As the world starts to travel again, it’s time to get excited to air travel with your rollator! But for some, travelling with mobility devices like walkers, rollators or wheelchairs, airports can be daunting. The stretch between customs and gates much further than your usual daily walk. With that in mind, here are a few tips for navigating your local airport with a rollator or wheelchair.
Find out about services and reach out to your airline
Visit your local airport’s website to find out about its accessibility features. At Canada’s largest airport, Pearson International in Toronto links the Accessibility page to the front page. A sign that airport takes accessibility seriously. Their first piece of advice is to contact your airline at least 48 hours in advance to let them know about your needs. You’ll also want to find out:
- How to access the airport’s in-terminal shuttle service (those little golf carts you’ve seen zooming along the terminals).
- How to bring your rollator, walker or wheelchair on board. If your rollators or walker can fold up and you may be able to bring it as a carry-on. If not, then ask if you can gate-check it, meaning that you hand it over just as you get on the plane so that you can use it through the airport.
- What the procedure is to move through security checks so you can prepare. Either way, confirming your options before you go to the airport will make you feel confident.
When you’re talking to your airline, ask for the bulkhead seat so you have extra leg room, or a seat near the front so you don’t have too far to walk to board and deplane. You might also explore the options for business class, which tends to have more room too.
The Pearson accessibility page also contains links to other features at the airport, including accessible washrooms, how to arrange for wheelchair assistance (which is handled by airlines so you need to connect with them) and where to find charging stations for electric wheelchairs. There are also apps for the visually impaired, people with autism, and a hearing loop sound system for those with hearing aids or cochlear implants. The airport also offers:
- Pet relief areas for service animals
- A LanguageLine service for people whose English is limited
- Sunflower lanyards for people with an invisible disability to identify themselves if they need extra help.
Consider your own needs as you plan to air travel with your rollator
Be realistic about moving through the airport. It’s a big place and can be overwhelming. Bring what you need to be comfortable. Considerations might include:
- Dressing in layers.
- Carrying comfort items with you such as a bottle for water (noting that because customs still prohibits water carried in so you can just fill on the other side).
- A snack and your emergency medications.
- If you have accessories for your rollator, make sure you carry the ones you need with you. Label them with your name and phone number just in case (same thing for the rollator/walker itself).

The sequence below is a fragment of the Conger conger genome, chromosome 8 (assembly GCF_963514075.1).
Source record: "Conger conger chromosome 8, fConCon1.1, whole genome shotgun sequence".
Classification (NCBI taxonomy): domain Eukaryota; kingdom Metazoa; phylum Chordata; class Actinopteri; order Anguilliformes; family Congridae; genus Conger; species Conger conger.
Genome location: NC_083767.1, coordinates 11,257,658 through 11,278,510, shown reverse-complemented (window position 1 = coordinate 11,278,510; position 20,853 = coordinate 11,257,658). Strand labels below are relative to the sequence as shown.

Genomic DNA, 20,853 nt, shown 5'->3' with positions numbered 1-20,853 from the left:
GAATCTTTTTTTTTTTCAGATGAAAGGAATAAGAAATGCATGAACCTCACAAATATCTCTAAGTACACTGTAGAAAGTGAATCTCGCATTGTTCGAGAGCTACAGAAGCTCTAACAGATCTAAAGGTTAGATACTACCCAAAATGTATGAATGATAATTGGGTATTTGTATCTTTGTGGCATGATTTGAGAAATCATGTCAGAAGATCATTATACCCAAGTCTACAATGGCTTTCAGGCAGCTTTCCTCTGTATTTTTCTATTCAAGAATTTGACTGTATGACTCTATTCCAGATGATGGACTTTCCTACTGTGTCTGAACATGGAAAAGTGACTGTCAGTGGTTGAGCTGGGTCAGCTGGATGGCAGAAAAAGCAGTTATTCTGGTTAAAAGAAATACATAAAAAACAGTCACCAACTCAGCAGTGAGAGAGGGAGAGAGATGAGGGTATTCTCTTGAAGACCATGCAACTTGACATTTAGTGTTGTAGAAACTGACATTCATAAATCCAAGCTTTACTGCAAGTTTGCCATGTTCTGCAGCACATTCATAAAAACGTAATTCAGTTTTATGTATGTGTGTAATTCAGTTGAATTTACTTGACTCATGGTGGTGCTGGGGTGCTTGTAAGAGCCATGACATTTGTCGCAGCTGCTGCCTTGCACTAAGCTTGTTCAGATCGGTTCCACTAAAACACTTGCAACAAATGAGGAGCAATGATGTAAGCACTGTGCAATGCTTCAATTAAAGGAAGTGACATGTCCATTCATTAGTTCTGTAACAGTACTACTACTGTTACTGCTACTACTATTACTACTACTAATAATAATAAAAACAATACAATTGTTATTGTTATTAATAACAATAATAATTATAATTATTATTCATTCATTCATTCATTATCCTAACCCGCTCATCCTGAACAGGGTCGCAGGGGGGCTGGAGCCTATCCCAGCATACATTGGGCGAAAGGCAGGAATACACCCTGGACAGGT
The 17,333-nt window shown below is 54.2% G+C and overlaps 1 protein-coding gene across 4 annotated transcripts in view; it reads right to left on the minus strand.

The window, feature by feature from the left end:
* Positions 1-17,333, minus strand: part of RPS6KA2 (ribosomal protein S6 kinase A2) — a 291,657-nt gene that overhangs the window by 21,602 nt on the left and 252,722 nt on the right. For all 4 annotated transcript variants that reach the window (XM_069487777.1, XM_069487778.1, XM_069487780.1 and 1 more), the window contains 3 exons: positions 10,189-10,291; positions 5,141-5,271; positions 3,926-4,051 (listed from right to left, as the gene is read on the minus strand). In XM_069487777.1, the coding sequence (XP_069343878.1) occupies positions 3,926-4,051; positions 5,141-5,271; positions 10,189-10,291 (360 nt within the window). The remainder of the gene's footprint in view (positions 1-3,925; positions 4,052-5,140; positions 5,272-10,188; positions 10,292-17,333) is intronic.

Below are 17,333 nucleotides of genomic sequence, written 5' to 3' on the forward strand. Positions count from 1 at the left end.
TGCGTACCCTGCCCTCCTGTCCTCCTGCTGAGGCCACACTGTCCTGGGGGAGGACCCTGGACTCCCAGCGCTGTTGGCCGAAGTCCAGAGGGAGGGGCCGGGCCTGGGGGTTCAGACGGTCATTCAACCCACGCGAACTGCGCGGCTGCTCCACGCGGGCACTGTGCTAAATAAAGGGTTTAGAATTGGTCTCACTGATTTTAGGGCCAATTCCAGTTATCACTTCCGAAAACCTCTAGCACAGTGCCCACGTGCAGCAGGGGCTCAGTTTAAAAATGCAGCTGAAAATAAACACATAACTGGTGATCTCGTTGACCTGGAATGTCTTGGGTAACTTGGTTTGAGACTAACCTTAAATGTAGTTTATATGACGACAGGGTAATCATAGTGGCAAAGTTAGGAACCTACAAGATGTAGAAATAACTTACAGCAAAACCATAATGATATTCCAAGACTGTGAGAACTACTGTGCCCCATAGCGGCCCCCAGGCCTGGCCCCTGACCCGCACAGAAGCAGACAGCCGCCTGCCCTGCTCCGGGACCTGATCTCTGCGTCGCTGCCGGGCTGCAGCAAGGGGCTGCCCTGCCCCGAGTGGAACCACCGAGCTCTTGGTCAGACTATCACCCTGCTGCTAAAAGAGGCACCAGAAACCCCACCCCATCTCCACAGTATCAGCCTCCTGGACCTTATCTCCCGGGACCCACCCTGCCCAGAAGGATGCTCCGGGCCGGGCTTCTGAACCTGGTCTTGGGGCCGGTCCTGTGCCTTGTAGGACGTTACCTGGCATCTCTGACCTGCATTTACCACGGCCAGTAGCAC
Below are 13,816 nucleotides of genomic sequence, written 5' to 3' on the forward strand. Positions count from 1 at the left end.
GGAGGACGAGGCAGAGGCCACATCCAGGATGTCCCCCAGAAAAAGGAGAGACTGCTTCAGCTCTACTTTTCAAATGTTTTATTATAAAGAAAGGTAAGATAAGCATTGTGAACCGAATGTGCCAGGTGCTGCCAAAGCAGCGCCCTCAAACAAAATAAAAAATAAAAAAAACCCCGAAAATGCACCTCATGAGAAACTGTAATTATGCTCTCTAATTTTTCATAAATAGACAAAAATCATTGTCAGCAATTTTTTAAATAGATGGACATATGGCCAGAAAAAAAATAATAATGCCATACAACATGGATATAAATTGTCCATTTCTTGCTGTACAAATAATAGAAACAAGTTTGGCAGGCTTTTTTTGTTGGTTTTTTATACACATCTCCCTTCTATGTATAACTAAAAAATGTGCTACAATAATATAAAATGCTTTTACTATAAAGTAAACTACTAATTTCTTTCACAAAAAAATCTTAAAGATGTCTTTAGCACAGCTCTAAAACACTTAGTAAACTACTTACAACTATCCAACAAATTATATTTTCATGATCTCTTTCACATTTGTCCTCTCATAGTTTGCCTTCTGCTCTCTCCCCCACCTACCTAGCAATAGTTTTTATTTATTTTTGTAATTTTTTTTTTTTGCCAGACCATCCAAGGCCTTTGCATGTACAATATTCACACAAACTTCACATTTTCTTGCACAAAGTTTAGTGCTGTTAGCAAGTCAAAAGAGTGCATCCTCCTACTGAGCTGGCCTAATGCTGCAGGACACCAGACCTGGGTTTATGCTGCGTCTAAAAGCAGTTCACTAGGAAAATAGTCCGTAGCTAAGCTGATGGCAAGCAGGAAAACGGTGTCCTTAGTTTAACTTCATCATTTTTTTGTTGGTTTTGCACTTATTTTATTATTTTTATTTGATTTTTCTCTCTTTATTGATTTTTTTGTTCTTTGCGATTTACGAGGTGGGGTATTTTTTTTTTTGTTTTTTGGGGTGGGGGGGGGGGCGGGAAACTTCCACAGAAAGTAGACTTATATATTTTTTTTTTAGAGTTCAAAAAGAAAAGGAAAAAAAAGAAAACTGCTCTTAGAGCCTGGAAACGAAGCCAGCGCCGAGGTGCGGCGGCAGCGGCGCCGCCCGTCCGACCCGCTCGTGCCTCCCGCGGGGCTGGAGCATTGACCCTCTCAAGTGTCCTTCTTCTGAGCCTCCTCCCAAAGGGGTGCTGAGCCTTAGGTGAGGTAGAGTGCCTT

Figure out how you’ll get to and from the airport, whether you will have friends or family dropping you off or you’re taking a taxi. Ask your airline personnel about the best place to drop off to minimize walking.
Plan your route through the airport: from where you’ll be dropped off to where you’ll wait for your plane. Definitely take a look at your airport’s shuttle offering to find out what the pickup points look like. Even if you are a rollator user, consider booking wheelchair transportation with your airline – remember, you’re trying to conserve your energy and the travel may tire you out more than usual.
The day of your flight
On the day of your flight, give yourself more time than you need at the airport. If standard times these days are three hours for international flights and two hours for domestic, maybe add an hour on to that. Or ask your airline for their recommendation when you call to make your plan. Wear comfortable shoes.
Awkward topic alert:
When you air travel with your rollator, limit your liquids that day (don’t dehydrate yourself, obviously) so that ideally you don’t need to get up and go during the flight, as your rollator will not fit in the airplane washroom. Consider a cane as backup in case you need extra help in the aisles. You might also bring or wear adult disposable underwear just in case if you’re concerned.
Take advantage of the call to board early for anyone who needs extra assistance. If you get to your gate late and early boarding has already happened, you could consider waiting until everyone has boarded so you’re not caught up in a rush. Either way, identify yourself to the airline personnel at the gate so they’re aware of your needs.
Finally, pack your patience and bring a book for the long waits. If things go well, you’ll zip through the airport with all the extra assistance and be at your gate ahead of time. Which gives you more time to think about all the fun you’ll have when you’re away!